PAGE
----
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The theory of mammals includes several axioms:

  • Female mammals produce milk
  • Mammals are warm-blooded
  • Mammals have hair

There are many creatures that satisfy these axioms and are therefore mammals. These include the giraffe, the elephant, and the tree shrew. We can call these models for the theory of mammals.

We can ask questions like Do all mammals have hair?. Answer: yes, because this follows (trivially) from the axioms. There might be other questions where the answer is yes but not quite so trivially. For example: Are all female mammals warm-blooded? Answer: yes, because every female mammal is a mammal. Et cetera.

There are other questions for which the answer is certainly "No", like Are there any cold-blooded mammals?

Those are questions for which the answer follows logically from the axioms. But there are other kinds of questions we could ask, like: Do mammals have trunks? Answer: There are some mammals (i.e. models of the theory of mammals) that have trunks and others that don't.

ZFC is a theory about universes of sets --- it is a list of axioms, like "There exists an infinite set". There are many different universes of sets, each of which is called a model of ZFC if it satisfies those axioms.

We can ask questions about those universes, like Does every universe contain an infinite set?. Answer, yes, because that follows from the axioms.

We can also ask questions regarding which the axioms are silent, like Is there a set with cardinality greater than the natural numbers but smaller than the set of subsets of natural numbers? (This is a form of the continuum hypothesis.) It is not immediately obvious whether the axioms dictate the answer to this question. But Kurt Godel gave an example of a universe of sets (that is, a model of ZFC, where all the axioms are satisfied) where the answer is "no", whereas Paul Cohen gave an example in which the answer is "yes". Those are two models among a vast array of others.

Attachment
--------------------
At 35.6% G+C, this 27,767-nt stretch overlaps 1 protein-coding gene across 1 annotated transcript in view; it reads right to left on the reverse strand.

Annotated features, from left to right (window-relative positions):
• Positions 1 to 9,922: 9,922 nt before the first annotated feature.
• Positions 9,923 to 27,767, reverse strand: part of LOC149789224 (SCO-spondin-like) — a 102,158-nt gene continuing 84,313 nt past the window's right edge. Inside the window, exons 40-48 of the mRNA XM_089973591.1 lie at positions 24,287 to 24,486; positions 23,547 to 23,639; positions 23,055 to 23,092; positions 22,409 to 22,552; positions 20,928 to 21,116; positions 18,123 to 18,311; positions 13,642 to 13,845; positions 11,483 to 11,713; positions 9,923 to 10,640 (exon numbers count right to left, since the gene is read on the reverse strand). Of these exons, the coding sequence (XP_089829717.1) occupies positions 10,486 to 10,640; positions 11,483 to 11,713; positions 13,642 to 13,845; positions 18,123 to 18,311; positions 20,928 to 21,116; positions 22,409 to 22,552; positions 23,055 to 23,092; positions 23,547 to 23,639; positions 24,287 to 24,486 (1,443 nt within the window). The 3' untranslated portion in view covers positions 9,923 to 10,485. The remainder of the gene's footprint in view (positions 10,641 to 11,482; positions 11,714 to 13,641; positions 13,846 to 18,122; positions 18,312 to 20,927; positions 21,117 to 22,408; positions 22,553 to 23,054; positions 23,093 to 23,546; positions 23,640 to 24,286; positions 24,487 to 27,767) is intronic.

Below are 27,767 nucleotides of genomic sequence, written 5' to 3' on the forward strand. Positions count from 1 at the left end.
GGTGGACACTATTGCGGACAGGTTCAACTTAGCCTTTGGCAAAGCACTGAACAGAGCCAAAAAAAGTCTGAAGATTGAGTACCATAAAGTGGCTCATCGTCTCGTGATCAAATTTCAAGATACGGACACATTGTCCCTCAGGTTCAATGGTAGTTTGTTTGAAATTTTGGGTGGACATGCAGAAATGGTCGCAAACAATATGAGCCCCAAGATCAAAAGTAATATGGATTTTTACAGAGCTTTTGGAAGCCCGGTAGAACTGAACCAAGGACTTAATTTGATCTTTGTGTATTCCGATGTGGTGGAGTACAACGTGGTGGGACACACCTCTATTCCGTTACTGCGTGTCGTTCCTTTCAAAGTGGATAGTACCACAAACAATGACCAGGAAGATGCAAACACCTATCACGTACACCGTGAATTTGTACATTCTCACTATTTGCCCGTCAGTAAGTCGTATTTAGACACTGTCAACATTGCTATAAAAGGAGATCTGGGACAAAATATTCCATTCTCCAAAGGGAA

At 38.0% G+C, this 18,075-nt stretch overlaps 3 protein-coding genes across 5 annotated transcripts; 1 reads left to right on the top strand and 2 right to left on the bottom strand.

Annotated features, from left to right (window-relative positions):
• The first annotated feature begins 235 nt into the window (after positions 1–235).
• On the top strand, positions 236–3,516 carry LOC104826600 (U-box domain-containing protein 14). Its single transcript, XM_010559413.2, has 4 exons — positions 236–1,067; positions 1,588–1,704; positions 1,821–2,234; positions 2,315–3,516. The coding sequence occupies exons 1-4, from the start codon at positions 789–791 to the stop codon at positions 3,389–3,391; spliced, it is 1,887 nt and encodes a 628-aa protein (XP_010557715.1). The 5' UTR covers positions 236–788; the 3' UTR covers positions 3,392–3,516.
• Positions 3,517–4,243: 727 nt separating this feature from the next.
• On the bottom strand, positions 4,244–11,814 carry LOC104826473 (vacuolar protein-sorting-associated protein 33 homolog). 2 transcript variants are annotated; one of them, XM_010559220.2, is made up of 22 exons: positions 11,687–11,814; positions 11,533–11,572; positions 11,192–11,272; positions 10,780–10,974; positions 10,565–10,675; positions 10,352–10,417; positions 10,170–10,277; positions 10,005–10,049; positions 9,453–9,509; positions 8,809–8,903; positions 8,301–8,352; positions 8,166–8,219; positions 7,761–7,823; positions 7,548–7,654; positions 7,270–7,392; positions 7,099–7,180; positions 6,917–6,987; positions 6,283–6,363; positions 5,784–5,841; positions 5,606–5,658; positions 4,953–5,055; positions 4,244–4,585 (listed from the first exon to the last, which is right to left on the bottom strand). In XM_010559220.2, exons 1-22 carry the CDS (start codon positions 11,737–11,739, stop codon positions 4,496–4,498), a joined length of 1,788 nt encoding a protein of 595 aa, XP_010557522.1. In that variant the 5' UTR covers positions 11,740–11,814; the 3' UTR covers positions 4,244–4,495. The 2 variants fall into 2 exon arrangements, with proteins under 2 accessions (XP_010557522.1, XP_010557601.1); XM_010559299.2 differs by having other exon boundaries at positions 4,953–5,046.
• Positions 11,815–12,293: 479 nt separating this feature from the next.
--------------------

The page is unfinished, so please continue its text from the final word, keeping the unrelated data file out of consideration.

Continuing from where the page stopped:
(This is just like proving that the theory of mammals can't decide whether all mammals have trunks by pointing first to an elephant and then to a zebra.)

Bottom line: Just because you have a bunch of axioms, it does not follow that those axioms can tell you everything about all the models of those axioms. We have axioms for mammals, and for universes of sets, but those axioms can't tell us whether a particular mammal has a trunk, or whether a particular universe of sets satisfies the continuum hypothesis.

PS---I think (but am not sure) that some of your confusion might arise from thinking of ZFC as a set of axioms for sets, whereas it is better to think of them as axioms for universes of sets.

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  • $\begingroup$ Then how does a model differ from just a stronger (having-more-axioms) theory? $\endgroup$ Commented Oct 14, 2023 at 10:33
  • $\begingroup$ @ThePhilosopher: How does an elephant differ from a list of statements about mammals? They are not even the same kind of thing. $\endgroup$
    – WillO
    Commented Oct 14, 2023 at 14:14
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    $\begingroup$ @Theohilosopher: No, that is not the difference. Every elephant and every mammal is made of flesh and blood. A theory of mammals (or of elephants) is not. Nothing was ever said about collections of mammals. $\endgroup$
    – WillO
    Commented Oct 16, 2023 at 18:08
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    $\begingroup$ @ThePhilosopher : I see I failed to tag you properly in the preceding comment, but I still hope you'll read it. To repeat: A theory of mammals is a list of requirements, like "warmblooded" and "livebearing". Jimbo the elephant and Katy the kangaroo are both models of that theory. I can create a different theory by adding more axioms, like "has a trunk". For the new theory, Jimbo is a model but Katy is not. However, the theory still has multiple models, including Huey the Elephant and Dewey the elephant. $\endgroup$
    – WillO
    Commented Oct 16, 2023 at 20:56
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    $\begingroup$ @ThePhilosopher: The theory is not an elephant, not a mammal, not a collection of elephants, and not a collection of mammals. It is a list of statements, which should be quite impossible to confuse with the living breathing things that are models of that theory. $\endgroup$
    – WillO
    Commented Oct 16, 2023 at 20:57